The resurgence of interest in money demand functions in single countries over the last couple of years (see, for example, Hall, Henry, and Wilcox (1990), Johansen and Juselius (1990), and Muscatelli and Papi (1990)), has been accompanied by a growing interest in the extent to which a similar approach can be taken in respect of the demand for a European aggregate money supply (see Bekx and Tullio (1987), Angeloni, Cottarelli, and Levy (1991), and Monticelli and Strauss-Kahn (1991)). “Economic and Monetary Integration and the Aggregate Demand for Money in the EMS,” by Kremers and Lane (1990) was one of the first papers to suggest that a stable exchange rate mechanism (ERM)-wide money demand function does indeed exist. In view of the important policy implications that could follow from the existence of such a stable function, it is essential that any results from which this conclusion might be drawn should be subject to rigorous testing—even if this means using the benefit of “hindsight” and data not available at the time of the original investigation.
Kremers and Lane present an econometric model that explains the demand for ERM-wide narrow money in terms of income, interest rates, inflation, and exchange rates against the U.S. dollar, each of which is aggregated or averaged across countries as appropriate. On the basis of their results, the authors conclude that “even at the present stage of economic and monetary integration, a European central bank might be able to implement monetary control more effectively than the individual national central banks” (p. 777). This note tests the robustness of Kremers and Lane’s results by attempting to replicate them, with a view to subjecting them to alternative statistical tests as set out in MacKinnon (1990) and by testing their validity over an updated estimation period.
The broad conclusion is that while the model has some validity within the period over which h was estimated (1978 to 1987), it breaks down when asked to explain the demand for money over an updated period (1978 to 1990).
Angeloni, Ignazio, Carlo Cottarelli, and Aviram Levy, “Monetary Policy in Stage Two of EMU” (unpublished; London: Centre for Economic Policy Research, January 1991).
Bekx, P., and Giusepe Tullio, “The European Monetary System and the Determination of the DM-Dollar Exchange Rate” (unpublished; Brussels: Commission of the European Communities, May 1987).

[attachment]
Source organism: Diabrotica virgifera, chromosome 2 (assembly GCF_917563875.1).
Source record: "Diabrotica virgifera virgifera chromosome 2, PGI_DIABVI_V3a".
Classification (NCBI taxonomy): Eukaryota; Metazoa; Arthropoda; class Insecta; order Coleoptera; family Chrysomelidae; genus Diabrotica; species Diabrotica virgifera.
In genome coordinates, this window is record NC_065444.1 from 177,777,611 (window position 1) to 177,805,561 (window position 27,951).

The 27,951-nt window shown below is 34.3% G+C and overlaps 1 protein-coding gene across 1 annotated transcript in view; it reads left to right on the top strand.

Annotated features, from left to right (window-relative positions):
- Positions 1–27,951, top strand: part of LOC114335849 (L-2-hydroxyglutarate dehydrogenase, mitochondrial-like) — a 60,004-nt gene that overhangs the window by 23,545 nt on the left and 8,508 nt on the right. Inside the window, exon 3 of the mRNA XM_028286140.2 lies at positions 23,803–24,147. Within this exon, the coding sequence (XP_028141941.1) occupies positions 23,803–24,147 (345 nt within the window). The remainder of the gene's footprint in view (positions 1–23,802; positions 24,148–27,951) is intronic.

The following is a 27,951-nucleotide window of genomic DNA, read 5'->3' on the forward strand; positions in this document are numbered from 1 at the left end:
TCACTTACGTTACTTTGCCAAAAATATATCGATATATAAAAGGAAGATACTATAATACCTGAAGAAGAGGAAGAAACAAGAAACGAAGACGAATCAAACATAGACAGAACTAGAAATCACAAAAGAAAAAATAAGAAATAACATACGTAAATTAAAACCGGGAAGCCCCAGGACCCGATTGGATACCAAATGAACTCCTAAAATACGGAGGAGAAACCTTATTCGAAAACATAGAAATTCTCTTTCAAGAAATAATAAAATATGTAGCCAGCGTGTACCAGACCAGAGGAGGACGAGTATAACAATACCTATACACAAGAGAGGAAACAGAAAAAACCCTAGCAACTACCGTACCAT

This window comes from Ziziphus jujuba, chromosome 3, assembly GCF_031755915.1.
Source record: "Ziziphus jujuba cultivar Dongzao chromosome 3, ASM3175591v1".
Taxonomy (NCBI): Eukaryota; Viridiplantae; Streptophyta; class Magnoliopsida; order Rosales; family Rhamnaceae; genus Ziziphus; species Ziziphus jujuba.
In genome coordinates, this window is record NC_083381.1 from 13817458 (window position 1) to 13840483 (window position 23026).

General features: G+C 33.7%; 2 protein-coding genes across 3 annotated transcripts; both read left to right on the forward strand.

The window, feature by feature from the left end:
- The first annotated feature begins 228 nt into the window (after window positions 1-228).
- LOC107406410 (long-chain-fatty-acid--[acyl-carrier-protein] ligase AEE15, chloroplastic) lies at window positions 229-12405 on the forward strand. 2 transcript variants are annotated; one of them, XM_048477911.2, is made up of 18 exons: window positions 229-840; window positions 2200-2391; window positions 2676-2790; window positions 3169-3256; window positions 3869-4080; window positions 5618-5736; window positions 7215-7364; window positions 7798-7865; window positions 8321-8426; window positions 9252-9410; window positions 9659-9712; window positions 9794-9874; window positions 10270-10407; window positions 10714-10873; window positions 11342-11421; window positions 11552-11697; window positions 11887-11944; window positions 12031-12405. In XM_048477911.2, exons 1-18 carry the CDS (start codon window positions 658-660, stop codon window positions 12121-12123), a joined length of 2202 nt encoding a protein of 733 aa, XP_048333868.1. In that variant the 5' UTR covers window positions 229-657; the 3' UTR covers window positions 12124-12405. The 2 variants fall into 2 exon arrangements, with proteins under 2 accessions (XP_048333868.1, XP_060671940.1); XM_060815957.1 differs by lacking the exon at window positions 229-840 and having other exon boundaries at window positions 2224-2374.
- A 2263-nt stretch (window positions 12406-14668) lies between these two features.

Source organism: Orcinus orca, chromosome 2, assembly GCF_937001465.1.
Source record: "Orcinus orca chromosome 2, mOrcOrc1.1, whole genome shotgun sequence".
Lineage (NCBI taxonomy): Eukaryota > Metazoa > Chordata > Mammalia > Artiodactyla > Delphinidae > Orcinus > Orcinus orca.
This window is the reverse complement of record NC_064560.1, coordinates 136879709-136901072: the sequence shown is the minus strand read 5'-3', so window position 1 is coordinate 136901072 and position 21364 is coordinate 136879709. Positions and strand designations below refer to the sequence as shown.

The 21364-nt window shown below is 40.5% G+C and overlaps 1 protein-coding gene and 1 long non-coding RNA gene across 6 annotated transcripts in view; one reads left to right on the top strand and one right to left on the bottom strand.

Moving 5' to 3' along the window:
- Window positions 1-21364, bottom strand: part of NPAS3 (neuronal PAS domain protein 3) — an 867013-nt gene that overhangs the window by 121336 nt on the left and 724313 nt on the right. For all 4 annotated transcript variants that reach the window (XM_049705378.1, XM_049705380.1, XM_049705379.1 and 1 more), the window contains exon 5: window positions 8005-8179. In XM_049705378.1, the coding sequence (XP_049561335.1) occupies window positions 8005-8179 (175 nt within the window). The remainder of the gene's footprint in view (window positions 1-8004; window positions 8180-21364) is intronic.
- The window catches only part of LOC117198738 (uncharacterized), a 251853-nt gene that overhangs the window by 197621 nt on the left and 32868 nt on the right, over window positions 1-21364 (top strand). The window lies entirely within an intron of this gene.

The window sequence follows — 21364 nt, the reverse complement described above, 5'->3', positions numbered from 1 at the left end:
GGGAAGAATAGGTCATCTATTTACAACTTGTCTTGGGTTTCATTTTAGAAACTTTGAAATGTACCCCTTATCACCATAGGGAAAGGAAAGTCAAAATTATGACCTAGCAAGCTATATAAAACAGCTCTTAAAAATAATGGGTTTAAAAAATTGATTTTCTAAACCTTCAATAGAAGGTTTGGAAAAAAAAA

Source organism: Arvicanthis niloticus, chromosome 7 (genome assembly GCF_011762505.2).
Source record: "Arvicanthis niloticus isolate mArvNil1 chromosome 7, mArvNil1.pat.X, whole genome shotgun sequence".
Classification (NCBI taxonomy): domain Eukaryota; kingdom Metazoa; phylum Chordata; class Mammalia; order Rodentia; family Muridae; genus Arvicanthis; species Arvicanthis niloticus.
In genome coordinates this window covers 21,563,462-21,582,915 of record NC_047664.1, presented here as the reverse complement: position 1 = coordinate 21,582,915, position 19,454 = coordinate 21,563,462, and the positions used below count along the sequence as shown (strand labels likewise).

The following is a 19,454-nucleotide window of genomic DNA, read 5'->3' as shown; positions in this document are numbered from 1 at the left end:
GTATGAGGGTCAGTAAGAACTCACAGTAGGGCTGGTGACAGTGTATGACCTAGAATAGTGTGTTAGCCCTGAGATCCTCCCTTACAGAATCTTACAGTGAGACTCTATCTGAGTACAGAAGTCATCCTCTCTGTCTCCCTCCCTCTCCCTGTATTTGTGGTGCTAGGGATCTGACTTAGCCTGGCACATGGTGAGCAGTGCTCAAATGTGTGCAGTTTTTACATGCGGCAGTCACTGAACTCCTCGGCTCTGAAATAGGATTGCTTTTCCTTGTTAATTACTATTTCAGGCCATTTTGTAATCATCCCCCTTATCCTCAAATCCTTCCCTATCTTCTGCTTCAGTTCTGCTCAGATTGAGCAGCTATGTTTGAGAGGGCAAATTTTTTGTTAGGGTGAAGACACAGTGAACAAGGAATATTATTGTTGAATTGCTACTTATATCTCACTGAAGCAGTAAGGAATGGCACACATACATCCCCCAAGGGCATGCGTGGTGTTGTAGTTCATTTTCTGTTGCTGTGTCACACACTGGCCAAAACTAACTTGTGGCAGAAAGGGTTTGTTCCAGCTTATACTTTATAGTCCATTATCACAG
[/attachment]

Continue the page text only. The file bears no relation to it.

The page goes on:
Engle, Robert F., and C. W. J. Granger, “Co-integration and Error Correction: Representation, Estimation, and Testing,” Econometrica, Vol. 55 (March 1987), pp. 251–76.
Engle, Robert F., and B. Sam Yoo, “Cointegrated Economic Time Series: A Survey with New Results” (unpublished; San Diego: University of California, August 1989).
Hall, Steven G., S. G. B. Henry, and J. B. Wilcox, “The Long Run Determination of UK Monetary Aggregates,” in Economic Modelling at the Bank of England, ed. by S. G. B. Henry and K. D. Patterson (London; New York: Chapman and Hall, 1990).
Johansen, Soren, and Katarina Juselius, “Maximum Likelihood Estimation and Inference on Cointegration, with Applications to the Demand for Money,” Oxford Bulletin of Economics and Statistics, Vol. 52 (May 1990), pp. 169–210.
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)| false Johansen, Soren, and Katarina Juselius, “Maximum Likelihood Estimation and Inference on Cointegration, with Applications to the Demand for Money,” Oxford Bulletin of Economics and Statistics, Vol. 52( May 1990), pp. 169– 210. 10.1111/j.1468-0084.1990.mp52002003.x
Kremers, Jeroen J. M., and Timothy D. Lane, “Economic and Monetary Integration and the Aggregate Demand for Money in the EMS,” Staff Papers, International Monetary Fund, Vol. 27 (December 1990), pp. 777–805.
Monticelli, Carlo, and Marc-Olivier Strauss-Kahn, “European Integration and the Demand for Broad Money” (unpublished; Economic Unit of the Committee of Governors of EC Central Banks: Brussels, January 1991).
Muscatelli, Vito Antonio, and Luca Papi, “Cointegration, Financial Innovation and Modelling the Demand for Money in Italy,” The Manchester School of Economic and Social Studies, Vol. 58 (September 1990), pp. 242–59.
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)| false Muscatelli, Vito Antonio, and Luca Papi, “Cointegration, Financial Innovation and Modelling the Demand for Money in Italy,” The Manchester School of Economic and Social Studies, Vol. 58( September 1990), pp. 242– 59. 10.1111/j.1467-9957.1990.tb00421.x
Sargan, J. Dennis, and Alok Bhargava, “Testing Residuals from Least Squares Regression for Being Generated by the Gaussian Random Walk,” Econometrica, Vol. 15 (January 1983), pp. 153–74.
Stock, James H., “Asymptotic Properties of Least Squares Estimators of Cointegrating Vectors,” Econometrica, Vol. 55 (September 1987), pp. 1035–56.
David Barr is with the Bank of England. The views expressed here are his own and not necessarily those of the Bank of England.
Since these are statistically valid only if the equation contains only two variables, they are presented here solely as a guide.